With President-elect Joe Biden’s transition to the White House officially under way, his team can now take his plans for addressing the coronavirus disease (COVID-19) pandemic to federal officials and agencies.
Michael Gusmano, professor in the Department of Health Behavior, Society and Policy and director of the Health Systems and Policy concentration, said he believes Biden’s plans are sound, though the President-elect will continue to face significant obstacles in implementing them.
He said Biden’s plans to increase federal funding for testing, contact tracing and vaccine distribution, if approved by the Food and Drug Administration (FDA), would increase the ability of state and local health departments to reduce the spread of COVID-19.
“One of the most important dimensions of (Biden’s) approach is the change in tone we will hear from the White House,” Gusmano said. “Unlike President (Donald J.) Trump, President-elect Biden has consistently recognized the threat of the SARS-CoV-2 virus and has called for following the research and advice of the public health community.”
He said it is important for messaging from political leaders concerning the pandemic to be consistent and science-based, but many simple and effective public health measures, such as wearing a mask in public, have become politicized.
“Wearing a mask has nothing to do with being a Republican or Democrat, but the current president has linked public health efforts to partisan identity in ways that are unfortunate and damaging,” Gusmano said. “If President-elect Biden can help to reverse that, it will be useful.”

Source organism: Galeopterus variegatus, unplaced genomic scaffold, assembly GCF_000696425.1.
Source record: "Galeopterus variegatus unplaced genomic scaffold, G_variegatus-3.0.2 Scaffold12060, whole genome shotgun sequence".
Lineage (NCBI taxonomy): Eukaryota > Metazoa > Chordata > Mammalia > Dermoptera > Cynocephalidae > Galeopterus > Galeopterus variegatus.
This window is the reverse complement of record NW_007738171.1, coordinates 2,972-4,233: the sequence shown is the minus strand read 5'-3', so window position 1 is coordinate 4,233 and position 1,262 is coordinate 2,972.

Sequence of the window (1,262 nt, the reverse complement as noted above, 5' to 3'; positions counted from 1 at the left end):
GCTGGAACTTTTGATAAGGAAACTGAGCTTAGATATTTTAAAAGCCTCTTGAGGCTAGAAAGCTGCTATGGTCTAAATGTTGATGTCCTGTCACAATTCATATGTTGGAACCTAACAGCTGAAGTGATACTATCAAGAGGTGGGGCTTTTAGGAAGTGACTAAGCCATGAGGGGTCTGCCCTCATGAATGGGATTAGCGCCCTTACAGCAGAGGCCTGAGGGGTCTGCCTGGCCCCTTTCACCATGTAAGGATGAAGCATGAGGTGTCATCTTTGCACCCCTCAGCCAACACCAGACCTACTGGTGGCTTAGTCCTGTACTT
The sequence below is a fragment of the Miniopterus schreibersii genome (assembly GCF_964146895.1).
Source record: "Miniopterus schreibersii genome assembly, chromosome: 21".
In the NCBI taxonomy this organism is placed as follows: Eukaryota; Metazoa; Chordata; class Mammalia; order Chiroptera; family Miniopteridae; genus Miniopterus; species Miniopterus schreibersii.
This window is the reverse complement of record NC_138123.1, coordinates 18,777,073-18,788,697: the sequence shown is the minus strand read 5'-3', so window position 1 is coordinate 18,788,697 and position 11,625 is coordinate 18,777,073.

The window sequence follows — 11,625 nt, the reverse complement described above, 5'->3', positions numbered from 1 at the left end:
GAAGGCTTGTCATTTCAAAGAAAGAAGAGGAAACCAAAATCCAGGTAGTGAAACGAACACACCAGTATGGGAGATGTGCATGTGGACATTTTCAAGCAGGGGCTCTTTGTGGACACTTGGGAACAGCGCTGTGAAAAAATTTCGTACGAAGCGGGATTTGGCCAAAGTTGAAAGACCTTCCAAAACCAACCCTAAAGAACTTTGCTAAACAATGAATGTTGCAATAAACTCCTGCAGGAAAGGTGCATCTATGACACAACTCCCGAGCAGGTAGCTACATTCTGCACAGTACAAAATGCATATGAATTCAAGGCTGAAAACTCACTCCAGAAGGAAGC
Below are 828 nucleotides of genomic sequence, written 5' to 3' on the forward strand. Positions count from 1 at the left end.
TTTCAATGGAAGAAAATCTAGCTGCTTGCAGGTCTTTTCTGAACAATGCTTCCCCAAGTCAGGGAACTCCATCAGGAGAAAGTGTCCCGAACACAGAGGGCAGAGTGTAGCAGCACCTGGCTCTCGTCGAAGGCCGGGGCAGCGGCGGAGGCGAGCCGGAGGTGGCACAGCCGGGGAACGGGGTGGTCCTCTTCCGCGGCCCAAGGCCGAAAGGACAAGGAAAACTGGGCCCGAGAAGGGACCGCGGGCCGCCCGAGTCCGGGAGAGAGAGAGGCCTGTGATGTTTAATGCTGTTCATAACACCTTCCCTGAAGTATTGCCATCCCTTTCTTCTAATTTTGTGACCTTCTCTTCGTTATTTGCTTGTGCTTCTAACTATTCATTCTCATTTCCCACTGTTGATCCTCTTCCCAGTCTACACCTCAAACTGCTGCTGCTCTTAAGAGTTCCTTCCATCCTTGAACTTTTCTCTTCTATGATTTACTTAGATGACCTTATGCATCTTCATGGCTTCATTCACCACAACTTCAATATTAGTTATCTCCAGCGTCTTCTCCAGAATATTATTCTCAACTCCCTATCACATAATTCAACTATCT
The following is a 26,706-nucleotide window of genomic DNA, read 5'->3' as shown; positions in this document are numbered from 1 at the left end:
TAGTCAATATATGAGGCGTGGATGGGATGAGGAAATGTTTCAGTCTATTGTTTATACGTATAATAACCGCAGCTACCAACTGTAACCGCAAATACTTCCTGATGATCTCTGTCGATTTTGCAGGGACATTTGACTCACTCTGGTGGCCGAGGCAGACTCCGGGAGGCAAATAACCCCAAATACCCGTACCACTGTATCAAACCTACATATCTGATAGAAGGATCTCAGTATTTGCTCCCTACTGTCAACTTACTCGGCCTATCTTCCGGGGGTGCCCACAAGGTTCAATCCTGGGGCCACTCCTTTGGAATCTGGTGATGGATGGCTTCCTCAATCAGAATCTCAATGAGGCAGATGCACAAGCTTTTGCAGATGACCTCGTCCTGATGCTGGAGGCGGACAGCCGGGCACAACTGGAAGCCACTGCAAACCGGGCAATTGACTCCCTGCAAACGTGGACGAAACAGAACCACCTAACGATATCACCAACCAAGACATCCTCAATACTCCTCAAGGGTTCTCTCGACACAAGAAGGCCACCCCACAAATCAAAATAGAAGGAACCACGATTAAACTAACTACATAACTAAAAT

Reversing this politicization will be a challenge, he said. Though Biden has been discussing with governors the adoption of a national mask mandate, Gusmano said the Biden Administration will likely face resistance from many Republican governors in this and other restrictive public health measures where states have primary authority.
He said Biden can create a COVID-19 task force and invoke the Defense Production Act for supplying personal protective equipment (PPE) and other medical equipment through executive orders, but he will need the cooperation of Congress for many of his other goals, such as increased funding for testing, vaccine distribution and financial aid for individuals and businesses.
“As a result, a great deal is at stake in the runoff election in Georgia,” Gusmano said. “If the Democrats win both seats, they will have a slim majority in the Senate … If they do not win both seats, the Republicans will still have a majority in the Senate.”
Before the 2010 midterm elections, Senate Majority Leader Mitch McConnell (R-Ky.) said his main priority was to make former President Barack Obama a one-term president, Gusmano said.
“If he adopts the same approach toward cooperation with the Biden administration, the Democrats will need at least a few Republican senators to vote against their party to fund the Biden administration’s COVID-19 initiatives,” he said. “This is possible, but will make it incredibly difficult for the Biden administration to fully adopt and implement its plan.”
Gusmano said Biden has already begun two of the most important steps for addressing COVID-19 in his transition: changing the tone of national discussion about the pandemic and paying attention to the scientific community.
He said it is also crucial to increase federal government funding for state and local health departments. These departments are running COVID-19 tests and contact tracing programs and will be asked to help with vaccine distribution, which can be logistically challenging, Gusmano said.
“Given the effect of the pandemic on state revenues, most of these departments are stretched to their limits,” he said. “The CDC (Centers for Disease Control and Prevention) can help the state and local public health system by providing accurate and timely data that is not influenced by political factors, but these departments also need additional money from the federal government to perform these critical tasks effectively.”